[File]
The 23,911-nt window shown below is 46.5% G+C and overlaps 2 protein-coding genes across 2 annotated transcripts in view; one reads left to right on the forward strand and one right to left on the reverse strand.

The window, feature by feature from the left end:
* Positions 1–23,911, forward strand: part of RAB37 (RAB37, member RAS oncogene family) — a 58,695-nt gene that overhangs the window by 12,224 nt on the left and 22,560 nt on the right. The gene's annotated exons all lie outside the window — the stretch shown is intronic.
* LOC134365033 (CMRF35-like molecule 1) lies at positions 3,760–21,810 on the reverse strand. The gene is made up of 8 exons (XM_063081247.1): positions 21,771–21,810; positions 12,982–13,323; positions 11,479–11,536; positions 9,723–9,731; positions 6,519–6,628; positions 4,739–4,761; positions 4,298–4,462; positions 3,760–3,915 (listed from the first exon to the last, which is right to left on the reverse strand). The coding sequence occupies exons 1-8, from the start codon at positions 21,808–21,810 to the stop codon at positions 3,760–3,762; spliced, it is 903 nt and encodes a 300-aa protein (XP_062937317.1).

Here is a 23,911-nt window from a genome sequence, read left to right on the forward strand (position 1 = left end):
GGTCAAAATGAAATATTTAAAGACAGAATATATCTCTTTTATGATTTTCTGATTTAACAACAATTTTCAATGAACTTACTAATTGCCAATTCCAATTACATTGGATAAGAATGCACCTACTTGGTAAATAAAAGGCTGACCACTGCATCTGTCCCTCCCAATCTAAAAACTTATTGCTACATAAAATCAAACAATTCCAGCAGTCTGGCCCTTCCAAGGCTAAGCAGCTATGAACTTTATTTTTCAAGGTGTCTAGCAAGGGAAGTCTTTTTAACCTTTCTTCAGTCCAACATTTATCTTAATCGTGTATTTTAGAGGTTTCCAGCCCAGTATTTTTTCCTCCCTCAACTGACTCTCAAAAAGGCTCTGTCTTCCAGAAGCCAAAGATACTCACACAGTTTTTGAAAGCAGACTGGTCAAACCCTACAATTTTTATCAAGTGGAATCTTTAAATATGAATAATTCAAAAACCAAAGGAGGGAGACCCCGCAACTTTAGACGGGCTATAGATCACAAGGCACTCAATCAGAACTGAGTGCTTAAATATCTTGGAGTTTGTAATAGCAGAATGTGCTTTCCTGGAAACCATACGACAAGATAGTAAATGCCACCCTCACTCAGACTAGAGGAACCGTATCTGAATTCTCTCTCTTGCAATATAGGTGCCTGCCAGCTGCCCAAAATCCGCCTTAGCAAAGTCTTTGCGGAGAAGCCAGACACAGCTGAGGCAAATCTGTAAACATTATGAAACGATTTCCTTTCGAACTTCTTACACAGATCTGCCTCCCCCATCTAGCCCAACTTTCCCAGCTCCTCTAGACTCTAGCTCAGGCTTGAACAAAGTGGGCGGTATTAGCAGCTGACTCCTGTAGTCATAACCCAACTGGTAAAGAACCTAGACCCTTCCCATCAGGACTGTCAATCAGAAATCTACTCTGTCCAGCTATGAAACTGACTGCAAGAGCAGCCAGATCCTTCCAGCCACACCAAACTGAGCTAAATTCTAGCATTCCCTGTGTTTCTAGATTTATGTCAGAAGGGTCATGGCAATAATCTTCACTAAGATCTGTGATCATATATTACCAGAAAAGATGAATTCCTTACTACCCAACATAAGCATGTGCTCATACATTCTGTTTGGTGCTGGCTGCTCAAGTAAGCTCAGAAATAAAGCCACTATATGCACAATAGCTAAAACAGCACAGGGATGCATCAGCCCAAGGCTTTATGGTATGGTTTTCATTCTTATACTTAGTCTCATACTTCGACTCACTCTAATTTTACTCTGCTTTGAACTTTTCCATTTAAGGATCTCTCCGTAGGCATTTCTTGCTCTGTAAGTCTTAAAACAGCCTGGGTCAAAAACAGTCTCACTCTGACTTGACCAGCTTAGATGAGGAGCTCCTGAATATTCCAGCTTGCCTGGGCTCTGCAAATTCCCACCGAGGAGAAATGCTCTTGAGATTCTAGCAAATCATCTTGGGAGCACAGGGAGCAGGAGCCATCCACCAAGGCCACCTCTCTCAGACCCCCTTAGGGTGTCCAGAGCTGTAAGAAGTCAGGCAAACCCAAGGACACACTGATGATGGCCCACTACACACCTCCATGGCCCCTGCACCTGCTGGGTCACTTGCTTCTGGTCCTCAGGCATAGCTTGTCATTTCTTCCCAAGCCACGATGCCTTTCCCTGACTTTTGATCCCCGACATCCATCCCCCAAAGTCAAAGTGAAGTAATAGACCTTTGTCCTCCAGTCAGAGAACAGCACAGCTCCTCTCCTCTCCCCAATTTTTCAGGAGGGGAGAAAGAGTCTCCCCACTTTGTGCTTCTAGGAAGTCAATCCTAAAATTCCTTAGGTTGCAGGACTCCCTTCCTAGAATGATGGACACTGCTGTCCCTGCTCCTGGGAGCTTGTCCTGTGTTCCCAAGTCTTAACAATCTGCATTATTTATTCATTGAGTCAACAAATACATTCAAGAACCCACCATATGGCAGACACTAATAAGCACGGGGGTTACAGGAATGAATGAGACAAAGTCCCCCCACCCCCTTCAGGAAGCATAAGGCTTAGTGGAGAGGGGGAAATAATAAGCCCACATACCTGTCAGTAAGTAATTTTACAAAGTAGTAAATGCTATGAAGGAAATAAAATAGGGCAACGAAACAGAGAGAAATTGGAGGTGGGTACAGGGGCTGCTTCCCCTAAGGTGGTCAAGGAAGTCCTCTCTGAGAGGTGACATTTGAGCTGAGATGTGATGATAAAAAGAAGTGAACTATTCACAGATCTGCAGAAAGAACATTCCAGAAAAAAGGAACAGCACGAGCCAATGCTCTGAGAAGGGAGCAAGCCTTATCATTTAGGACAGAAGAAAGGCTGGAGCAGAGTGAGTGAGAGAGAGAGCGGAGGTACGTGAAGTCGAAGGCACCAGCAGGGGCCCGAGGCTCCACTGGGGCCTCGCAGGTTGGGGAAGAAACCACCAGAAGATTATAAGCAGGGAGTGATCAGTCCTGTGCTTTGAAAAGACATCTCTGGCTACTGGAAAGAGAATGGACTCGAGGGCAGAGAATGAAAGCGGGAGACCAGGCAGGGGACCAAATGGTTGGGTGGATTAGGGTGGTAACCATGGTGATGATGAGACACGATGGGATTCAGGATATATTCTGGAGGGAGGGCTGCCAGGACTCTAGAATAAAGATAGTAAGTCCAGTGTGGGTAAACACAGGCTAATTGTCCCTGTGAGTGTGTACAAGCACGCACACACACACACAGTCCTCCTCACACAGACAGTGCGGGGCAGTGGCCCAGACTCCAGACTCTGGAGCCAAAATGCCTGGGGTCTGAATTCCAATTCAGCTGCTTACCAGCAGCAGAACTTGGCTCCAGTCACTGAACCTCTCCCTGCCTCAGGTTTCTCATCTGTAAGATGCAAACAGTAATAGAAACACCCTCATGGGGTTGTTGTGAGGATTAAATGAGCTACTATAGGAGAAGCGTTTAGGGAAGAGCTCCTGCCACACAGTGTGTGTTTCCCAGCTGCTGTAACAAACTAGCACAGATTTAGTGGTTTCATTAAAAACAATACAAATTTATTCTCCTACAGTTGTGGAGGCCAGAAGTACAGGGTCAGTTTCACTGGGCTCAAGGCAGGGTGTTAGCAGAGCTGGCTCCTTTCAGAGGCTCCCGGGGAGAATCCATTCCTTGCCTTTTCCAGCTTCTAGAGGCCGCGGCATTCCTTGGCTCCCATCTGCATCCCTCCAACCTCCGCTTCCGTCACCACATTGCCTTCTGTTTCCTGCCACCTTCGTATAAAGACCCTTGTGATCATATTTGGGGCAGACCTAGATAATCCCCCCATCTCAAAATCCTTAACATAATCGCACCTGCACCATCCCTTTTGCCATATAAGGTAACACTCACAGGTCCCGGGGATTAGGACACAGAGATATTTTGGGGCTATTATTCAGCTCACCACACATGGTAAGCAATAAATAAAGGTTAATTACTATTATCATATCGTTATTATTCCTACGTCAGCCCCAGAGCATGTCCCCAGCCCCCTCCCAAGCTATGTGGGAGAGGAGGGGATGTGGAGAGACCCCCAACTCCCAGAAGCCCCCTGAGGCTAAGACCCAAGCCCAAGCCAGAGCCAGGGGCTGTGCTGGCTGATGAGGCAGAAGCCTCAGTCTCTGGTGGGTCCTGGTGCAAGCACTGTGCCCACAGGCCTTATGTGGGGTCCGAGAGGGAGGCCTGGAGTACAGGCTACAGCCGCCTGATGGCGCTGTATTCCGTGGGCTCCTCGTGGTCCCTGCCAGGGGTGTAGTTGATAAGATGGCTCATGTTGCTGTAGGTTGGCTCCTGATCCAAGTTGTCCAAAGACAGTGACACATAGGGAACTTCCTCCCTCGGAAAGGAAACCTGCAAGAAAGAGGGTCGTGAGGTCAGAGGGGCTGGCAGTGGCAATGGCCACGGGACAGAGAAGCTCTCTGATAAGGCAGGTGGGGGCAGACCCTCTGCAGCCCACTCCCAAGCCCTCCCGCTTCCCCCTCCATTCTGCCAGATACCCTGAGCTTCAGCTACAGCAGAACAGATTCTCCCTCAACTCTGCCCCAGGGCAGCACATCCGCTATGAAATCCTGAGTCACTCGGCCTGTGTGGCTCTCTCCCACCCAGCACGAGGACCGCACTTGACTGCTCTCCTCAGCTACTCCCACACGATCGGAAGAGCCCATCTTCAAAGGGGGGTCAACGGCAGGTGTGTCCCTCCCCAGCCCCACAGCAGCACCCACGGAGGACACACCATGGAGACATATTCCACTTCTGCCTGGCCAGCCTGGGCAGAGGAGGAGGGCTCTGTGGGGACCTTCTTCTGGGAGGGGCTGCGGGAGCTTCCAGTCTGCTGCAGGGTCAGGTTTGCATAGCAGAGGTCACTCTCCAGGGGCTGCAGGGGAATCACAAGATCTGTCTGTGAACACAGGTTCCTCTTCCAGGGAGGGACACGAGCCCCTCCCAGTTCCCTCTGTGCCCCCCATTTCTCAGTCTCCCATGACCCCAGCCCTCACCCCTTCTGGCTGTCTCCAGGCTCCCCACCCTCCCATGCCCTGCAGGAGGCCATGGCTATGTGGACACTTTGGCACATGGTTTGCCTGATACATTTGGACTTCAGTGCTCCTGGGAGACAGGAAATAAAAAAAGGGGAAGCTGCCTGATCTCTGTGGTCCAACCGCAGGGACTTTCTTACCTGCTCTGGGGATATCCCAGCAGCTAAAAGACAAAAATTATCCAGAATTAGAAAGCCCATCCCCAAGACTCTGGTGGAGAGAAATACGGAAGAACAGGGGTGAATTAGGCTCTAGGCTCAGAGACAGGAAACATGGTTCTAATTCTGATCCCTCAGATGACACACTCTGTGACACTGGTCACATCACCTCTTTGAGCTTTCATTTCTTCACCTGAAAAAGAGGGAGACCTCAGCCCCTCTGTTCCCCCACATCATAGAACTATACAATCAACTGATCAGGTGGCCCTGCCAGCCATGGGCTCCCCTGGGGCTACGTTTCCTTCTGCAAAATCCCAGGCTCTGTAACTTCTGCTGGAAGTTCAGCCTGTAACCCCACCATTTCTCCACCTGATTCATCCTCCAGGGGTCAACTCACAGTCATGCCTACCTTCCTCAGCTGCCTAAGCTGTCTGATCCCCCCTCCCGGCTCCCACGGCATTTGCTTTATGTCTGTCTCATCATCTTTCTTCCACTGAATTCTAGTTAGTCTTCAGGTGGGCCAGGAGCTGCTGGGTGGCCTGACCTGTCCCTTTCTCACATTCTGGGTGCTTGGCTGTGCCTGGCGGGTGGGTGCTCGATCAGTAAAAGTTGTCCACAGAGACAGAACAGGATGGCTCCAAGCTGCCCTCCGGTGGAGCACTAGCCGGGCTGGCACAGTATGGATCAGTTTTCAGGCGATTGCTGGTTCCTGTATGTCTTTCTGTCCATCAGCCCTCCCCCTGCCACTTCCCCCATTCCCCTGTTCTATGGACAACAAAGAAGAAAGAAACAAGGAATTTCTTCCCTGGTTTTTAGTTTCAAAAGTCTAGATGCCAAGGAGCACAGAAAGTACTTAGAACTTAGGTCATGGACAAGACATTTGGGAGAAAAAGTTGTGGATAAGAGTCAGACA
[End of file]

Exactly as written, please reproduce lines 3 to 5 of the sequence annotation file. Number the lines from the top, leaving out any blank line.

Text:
* Positions 1–23,911, forward strand: part of RAB37 (RAB37, member RAS oncogene family) — a 58,695-nt gene that overhangs the window by 12,224 nt on the left and 22,560 nt on the right. The gene's annotated exons all lie outside the window — the stretch shown is intronic.
* LOC134365033 (CMRF35-like molecule 1) lies at positions 3,760–21,810 on the reverse strand. The gene is made up of 8 exons (XM_063081247.1): positions 21,771–21,810; positions 12,982–13,323; positions 11,479–11,536; positions 9,723–9,731; positions 6,519–6,628; positions 4,739–4,761; positions 4,298–4,462; positions 3,760–3,915 (listed from the first exon to the last, which is right to left on the reverse strand). The coding sequence occupies exons 1-8, from the start codon at positions 21,808–21,810 to the stop codon at positions 3,760–3,762; spliced, it is 903 nt and encodes a 300-aa protein (XP_062937317.1).

Here is a 23,911-nt window from a genome sequence, read left to right on the forward strand (position 1 = left end):